Skip to main content

Bushranger country


There is something about the slope of the land and the trees near the Abercrombie Caves camping area that always reminds me of the Tom Roberts painting Bailed Up.

This is something I have not mentioned yet.  With so much gold around it is not surprising that bushrangers (highwaymen, armed robbers) were out and about robbing the stage coaches on the move between the towns or entering the towns to make armed hold-ups of the banks and shops.

Most of the town histories list the names and exploits of the bushrangers.  In the early 1830s Abercrombie Caves were the hangout of the Ribbon Gang a bushranging gang lead by an ex-convict.  With the discovery of gold in the 1850s the caves were once again the hiding hole for bushrangers, they are said to have been used by Ben Hall and his gang.

Comments

  1. Yes ... Certainly bushranger country .... I must Google that Tom Roberts painting .

    ReplyDelete
  2. Bailed Up was painted out at Inverell. Tom Roberts used to come to the Clarence and stay at Yugilbar Castle and the Ogilvies.
    The Ribbon Gang! Great name.

    ReplyDelete
    Replies
    1. Yes I knew it was painted up that way and not in this country at all, but doesn't stop me thinking of it.

      Yugilbar Castle ... never heard of that. Is it a castle?

      Ribbon Gang, sounds like something Enid Blyton would think up.

      Delete
  3. A lovely shot. It reminds me of the horses galloping down the slope in 'The Man from Snowy River'

    ReplyDelete
    Replies
    1. Yes, parts of the Snowies do look like this too.

      Delete
  4. Ah yes, another thread in the development of our state. Grazing, gold, Cobb & Co, bush-rangers, the railways, and mining.

    As this wild weather eases Friday and Saturday, I will take myself down to Berkolouw's next to the Verona. Up on their top floor they have a motley collection of Australiana, and there is nearly always a book to suit my interests at the time. And mostly for about $8.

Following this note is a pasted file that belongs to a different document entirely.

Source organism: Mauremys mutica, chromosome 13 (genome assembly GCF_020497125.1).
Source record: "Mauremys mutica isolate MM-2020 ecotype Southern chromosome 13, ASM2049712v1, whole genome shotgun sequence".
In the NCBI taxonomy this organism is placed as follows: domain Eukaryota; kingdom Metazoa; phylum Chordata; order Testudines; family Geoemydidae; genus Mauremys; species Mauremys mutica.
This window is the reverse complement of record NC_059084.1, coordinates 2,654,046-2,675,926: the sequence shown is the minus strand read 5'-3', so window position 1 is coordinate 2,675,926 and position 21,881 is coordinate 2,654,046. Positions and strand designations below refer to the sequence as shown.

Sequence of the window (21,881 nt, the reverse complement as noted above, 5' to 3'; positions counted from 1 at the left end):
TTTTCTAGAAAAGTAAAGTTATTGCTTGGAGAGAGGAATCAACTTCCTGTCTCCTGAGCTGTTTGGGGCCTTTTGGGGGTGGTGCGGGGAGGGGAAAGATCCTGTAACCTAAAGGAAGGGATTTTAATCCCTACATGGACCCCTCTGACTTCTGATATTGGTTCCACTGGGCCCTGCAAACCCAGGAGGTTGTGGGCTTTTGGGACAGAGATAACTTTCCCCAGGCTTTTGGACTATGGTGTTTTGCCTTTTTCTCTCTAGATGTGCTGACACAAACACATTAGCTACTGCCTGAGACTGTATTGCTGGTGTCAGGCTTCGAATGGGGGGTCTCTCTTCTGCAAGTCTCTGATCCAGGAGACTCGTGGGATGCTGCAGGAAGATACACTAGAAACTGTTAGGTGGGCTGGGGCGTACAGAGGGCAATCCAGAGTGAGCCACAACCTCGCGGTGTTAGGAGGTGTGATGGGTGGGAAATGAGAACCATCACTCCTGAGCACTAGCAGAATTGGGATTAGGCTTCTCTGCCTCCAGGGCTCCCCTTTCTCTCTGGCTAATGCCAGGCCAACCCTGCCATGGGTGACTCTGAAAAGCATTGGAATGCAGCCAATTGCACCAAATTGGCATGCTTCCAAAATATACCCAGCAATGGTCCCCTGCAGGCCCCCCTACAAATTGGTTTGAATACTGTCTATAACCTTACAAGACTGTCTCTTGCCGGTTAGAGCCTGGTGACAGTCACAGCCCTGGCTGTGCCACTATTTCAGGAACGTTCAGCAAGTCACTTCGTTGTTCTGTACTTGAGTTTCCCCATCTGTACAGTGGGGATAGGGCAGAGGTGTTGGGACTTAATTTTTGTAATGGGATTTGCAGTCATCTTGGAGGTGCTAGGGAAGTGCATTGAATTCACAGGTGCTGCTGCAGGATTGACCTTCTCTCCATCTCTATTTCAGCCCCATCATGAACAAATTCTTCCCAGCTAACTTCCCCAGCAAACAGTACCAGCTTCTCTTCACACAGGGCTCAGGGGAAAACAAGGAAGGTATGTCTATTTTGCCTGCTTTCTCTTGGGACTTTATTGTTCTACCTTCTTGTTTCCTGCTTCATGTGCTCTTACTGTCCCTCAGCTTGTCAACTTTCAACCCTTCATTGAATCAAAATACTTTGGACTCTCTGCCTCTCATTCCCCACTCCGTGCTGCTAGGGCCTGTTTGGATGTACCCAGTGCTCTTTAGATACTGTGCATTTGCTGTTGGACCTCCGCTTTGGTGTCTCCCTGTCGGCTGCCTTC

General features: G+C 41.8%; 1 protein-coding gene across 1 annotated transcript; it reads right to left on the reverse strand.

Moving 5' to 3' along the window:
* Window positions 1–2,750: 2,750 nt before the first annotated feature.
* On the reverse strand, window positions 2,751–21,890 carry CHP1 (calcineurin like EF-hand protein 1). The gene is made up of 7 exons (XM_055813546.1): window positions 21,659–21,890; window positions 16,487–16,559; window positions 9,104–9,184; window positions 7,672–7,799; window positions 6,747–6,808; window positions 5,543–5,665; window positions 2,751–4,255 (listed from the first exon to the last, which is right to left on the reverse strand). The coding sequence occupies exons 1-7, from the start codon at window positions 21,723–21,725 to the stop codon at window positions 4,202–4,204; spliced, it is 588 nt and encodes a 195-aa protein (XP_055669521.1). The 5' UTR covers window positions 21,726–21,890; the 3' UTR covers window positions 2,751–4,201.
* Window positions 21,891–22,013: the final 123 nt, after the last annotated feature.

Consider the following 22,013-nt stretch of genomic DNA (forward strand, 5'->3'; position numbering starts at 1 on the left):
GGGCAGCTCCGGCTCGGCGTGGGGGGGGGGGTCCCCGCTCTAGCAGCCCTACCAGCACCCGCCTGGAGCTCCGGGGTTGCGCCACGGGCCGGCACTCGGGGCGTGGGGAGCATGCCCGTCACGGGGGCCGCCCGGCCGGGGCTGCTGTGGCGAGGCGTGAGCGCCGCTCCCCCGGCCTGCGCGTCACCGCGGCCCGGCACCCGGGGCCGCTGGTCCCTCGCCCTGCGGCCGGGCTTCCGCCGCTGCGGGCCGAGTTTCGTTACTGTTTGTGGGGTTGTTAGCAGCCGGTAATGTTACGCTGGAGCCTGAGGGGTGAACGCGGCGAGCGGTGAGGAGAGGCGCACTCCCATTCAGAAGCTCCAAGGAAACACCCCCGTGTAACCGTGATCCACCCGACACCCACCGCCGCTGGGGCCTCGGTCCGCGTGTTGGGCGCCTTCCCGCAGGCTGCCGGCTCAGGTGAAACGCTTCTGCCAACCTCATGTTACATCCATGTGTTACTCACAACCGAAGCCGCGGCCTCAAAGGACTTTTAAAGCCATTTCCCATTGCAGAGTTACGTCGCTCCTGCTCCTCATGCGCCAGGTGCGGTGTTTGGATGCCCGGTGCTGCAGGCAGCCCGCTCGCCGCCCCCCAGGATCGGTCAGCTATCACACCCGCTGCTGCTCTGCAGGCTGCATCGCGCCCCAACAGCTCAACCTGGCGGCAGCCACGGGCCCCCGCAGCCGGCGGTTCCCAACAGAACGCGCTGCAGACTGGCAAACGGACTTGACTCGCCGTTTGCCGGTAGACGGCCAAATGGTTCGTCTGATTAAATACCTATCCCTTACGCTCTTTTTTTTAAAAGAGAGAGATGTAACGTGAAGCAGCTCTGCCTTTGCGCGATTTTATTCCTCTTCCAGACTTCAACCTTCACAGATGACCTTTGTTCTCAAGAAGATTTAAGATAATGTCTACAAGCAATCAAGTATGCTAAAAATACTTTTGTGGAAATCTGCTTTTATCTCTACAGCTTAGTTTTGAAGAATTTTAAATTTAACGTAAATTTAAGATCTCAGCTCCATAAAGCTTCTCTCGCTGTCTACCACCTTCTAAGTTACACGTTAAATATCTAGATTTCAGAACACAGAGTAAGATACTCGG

I like 'Bailed up'. On my wall I have a large print of 'Little Girl Lost' which is in similar wooded countryside, sans slope ...

    ReplyDelete

Post a Comment

Popular posts from this blog

Reading

The tiny camera's tiny battery ran out so I went back to my reading. The note with the sculpture says "This bronze and copper sculpture contrasts a series of small human forms with the architectural weight of on oversize staircase. The artwork has a philosophical aspect by reflecting on the effect of reading on the spirit - 'the more I read the smaller I feel'." Crikey, I dunno about you but if reading made me feel like that I'd stop.

The end

I retire from the workforce this week and to celebrate have decided to retire my current blogs and start afresh with a single consolidated blog -  My Bright Field  - to record the delights of my new life adventure. If you are interested follow me over there.  I will still be Sweet Wayfaring and collecting Royal Hotels.  The delights I discover along the way will appear together with my gardens and towns where I live.

Coolibah?

Is that a Coolibah tree beside the abandoned house? Every Australian knows about Coolibah trees because the bush ballad Waltzing Matilda is nigh on our unoffical national anthem but most of us live nowhere near the inland where they grow. Once a jolly swagman camped by a billabong, Under the shade of a Coolibah tree, And he sang as he watched and waited till his billy boiled, You'll come a Waltzing Matilda with me. Waltzing Matilda, Waltzing Matilda, You'll come a Waltzing Matilda with me, And he sang as he watched and waited till his billy boiled You'll come a Waltzing Matilda with me.